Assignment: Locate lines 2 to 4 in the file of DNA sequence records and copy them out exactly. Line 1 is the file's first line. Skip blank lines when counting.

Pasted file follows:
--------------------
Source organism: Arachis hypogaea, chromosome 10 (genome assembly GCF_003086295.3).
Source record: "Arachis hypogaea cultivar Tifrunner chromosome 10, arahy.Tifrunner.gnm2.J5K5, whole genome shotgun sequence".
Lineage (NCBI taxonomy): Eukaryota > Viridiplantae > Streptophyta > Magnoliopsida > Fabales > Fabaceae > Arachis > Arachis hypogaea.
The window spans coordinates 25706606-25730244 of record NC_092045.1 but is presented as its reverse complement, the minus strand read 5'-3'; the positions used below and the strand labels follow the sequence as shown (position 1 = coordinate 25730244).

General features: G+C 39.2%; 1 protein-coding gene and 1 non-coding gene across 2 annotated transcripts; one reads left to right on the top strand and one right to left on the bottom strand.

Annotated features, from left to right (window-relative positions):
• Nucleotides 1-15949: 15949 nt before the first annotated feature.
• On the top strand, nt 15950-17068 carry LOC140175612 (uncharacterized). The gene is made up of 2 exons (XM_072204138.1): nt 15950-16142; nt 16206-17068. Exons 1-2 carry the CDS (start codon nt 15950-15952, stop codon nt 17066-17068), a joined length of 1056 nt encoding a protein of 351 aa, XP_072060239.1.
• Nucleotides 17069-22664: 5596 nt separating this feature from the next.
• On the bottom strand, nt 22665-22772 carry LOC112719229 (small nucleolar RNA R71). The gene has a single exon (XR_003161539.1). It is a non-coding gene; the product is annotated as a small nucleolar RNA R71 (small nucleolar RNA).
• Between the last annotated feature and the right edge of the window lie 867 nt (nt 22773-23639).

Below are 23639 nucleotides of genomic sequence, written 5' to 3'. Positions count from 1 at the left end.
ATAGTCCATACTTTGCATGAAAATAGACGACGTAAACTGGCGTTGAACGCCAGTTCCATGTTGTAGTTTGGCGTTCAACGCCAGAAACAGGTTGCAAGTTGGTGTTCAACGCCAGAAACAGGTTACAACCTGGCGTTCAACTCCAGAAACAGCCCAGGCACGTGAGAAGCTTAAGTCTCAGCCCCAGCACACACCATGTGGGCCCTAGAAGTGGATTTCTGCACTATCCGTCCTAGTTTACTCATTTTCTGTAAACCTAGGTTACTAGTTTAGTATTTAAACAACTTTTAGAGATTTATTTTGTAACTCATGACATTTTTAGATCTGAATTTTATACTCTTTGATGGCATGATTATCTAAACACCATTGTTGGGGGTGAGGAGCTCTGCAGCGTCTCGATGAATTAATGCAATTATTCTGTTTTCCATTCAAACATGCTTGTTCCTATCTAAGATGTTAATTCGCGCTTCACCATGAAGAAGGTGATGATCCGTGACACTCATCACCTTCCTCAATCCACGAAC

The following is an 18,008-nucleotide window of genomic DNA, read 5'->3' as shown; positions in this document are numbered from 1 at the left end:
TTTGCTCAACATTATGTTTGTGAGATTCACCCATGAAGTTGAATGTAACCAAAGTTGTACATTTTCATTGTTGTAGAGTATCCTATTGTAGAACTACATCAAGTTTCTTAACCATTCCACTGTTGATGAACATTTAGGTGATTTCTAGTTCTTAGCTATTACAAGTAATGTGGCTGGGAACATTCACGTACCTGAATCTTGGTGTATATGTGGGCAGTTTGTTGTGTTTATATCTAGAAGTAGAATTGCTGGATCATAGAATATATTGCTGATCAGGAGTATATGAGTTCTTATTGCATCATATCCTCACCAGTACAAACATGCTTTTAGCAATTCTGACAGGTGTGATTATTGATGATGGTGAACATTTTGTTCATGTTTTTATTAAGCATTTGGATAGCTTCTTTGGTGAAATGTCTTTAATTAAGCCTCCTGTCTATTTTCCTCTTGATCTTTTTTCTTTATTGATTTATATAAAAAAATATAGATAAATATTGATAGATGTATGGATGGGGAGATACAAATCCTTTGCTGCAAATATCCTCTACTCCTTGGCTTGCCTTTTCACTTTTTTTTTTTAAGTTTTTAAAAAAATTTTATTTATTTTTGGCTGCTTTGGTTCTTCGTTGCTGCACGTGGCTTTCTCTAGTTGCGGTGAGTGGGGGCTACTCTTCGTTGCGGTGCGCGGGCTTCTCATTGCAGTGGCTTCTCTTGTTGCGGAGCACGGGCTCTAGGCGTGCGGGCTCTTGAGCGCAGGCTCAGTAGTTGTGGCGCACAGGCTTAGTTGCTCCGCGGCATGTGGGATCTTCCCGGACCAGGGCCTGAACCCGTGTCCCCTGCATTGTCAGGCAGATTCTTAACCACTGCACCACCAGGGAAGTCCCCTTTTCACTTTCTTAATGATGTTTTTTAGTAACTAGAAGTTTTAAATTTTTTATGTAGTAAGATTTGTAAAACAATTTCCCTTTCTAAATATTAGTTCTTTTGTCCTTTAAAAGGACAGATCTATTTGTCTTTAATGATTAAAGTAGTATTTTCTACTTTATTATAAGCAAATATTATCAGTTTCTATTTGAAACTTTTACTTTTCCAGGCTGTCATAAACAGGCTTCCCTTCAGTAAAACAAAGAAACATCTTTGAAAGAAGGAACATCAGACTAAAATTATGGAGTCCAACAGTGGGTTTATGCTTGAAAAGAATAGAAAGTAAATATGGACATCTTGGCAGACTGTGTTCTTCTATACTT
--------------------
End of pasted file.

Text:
Source record: "Arachis hypogaea cultivar Tifrunner chromosome 10, arahy.Tifrunner.gnm2.J5K5, whole genome shotgun sequence".
Lineage (NCBI taxonomy): Eukaryota > Viridiplantae > Streptophyta > Magnoliopsida > Fabales > Fabaceae > Arachis > Arachis hypogaea.
The window spans coordinates 25706606-25730244 of record NC_092045.1 but is presented as its reverse complement, the minus strand read 5'-3'; the positions used below and the strand labels follow the sequence as shown (position 1 = coordinate 25730244).